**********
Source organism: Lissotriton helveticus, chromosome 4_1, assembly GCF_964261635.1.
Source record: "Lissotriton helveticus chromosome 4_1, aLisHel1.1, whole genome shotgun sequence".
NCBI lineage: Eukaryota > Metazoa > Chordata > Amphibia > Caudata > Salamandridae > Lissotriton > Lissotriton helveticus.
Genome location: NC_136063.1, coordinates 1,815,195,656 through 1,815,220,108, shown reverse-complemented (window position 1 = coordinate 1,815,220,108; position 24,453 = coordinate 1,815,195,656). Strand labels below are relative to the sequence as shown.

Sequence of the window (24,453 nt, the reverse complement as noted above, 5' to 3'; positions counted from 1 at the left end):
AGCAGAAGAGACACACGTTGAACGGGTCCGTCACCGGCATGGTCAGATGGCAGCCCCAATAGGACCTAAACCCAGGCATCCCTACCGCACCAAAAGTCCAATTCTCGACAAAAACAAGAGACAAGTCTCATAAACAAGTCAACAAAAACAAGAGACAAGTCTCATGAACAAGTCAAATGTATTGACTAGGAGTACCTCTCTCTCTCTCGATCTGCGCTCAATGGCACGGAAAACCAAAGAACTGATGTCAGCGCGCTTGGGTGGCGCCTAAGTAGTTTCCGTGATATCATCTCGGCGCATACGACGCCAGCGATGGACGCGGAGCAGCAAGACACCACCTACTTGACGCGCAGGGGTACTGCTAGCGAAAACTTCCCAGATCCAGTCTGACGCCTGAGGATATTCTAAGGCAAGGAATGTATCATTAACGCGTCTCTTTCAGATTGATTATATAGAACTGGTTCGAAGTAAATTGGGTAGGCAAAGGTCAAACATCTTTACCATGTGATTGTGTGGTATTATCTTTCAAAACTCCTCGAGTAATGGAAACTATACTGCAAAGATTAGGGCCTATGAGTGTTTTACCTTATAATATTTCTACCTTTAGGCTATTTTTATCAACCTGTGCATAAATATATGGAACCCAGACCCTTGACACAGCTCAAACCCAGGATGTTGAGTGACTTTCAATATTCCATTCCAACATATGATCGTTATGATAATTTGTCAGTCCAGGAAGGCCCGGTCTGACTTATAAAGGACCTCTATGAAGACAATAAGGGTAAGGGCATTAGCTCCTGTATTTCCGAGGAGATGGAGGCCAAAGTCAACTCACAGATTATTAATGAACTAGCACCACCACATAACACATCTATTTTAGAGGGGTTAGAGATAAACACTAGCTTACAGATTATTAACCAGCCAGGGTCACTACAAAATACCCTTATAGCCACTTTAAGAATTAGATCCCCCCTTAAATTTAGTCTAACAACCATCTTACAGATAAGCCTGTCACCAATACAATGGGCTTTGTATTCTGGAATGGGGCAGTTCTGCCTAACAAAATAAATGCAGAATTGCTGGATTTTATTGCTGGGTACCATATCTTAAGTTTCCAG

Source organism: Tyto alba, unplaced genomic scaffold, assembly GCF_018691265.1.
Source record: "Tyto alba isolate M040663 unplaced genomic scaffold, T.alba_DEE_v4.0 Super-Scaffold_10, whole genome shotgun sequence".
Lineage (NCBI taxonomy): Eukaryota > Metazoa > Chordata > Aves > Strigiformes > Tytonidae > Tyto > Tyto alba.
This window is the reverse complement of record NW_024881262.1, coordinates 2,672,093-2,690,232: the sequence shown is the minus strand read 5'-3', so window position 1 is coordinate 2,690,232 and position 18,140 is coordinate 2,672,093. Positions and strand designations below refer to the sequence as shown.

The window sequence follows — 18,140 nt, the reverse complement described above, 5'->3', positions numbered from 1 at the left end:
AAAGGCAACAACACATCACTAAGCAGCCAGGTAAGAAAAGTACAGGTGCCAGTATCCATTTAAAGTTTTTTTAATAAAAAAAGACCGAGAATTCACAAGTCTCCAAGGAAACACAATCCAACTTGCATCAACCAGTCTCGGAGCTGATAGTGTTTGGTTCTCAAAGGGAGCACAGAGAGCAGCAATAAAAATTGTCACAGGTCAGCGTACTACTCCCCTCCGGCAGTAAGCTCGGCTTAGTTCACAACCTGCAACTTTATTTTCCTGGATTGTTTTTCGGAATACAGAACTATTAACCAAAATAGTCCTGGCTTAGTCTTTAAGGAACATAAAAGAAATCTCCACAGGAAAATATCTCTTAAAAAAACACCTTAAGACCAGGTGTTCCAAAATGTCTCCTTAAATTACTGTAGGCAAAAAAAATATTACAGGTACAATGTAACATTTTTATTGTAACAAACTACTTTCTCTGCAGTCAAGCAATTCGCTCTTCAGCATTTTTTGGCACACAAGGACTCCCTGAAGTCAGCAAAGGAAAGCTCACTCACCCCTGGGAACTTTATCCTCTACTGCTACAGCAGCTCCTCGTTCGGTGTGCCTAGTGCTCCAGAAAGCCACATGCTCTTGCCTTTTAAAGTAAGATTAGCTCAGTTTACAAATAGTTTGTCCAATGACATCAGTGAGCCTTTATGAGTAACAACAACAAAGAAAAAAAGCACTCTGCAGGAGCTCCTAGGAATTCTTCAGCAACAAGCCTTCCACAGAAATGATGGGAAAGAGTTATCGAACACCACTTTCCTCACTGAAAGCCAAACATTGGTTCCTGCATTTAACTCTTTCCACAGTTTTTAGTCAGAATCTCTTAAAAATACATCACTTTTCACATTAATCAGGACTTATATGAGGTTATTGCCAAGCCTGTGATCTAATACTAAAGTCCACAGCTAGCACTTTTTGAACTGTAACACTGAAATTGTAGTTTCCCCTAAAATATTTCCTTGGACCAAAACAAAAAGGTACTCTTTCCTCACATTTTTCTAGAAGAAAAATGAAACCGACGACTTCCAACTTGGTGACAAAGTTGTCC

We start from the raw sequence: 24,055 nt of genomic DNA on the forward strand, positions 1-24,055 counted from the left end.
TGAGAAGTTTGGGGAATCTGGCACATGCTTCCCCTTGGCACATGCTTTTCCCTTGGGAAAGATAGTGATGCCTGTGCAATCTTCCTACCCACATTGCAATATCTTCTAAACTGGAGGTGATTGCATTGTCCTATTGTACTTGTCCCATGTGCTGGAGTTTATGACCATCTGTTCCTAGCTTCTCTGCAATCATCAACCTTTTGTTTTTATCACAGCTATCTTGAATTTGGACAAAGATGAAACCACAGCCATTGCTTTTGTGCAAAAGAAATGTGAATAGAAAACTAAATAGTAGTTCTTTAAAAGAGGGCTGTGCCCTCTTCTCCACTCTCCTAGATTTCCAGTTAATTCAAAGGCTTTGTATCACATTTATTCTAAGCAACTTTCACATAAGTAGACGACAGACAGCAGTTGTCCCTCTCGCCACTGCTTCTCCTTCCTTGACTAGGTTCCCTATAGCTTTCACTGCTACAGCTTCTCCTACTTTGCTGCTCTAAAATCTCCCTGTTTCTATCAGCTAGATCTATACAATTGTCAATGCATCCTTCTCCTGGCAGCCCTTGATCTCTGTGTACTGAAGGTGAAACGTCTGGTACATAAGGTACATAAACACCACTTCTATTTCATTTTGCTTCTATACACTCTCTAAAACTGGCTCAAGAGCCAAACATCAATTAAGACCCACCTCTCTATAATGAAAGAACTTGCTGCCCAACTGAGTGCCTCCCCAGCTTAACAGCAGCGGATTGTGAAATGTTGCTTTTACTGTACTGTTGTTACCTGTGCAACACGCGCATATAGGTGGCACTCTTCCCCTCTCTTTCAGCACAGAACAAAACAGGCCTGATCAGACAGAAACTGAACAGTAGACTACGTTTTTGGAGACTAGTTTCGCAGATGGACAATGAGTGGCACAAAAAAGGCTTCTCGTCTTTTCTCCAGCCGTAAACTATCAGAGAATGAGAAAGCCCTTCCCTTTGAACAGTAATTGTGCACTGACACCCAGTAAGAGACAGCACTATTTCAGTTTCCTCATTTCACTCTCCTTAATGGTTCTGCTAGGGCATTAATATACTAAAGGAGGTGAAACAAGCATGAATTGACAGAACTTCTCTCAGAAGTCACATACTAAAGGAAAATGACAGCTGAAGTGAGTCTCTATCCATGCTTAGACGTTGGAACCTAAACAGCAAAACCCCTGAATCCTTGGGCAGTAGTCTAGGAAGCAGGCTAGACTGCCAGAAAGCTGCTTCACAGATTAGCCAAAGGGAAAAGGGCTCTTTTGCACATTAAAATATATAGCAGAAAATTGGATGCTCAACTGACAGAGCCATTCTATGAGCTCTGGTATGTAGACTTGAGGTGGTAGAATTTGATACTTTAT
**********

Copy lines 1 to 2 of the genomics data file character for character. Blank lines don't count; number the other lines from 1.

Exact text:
Source organism: Lissotriton helveticus, chromosome 4_1, assembly GCF_964261635.1.
Source record: "Lissotriton helveticus chromosome 4_1, aLisHel1.1, whole genome shotgun sequence".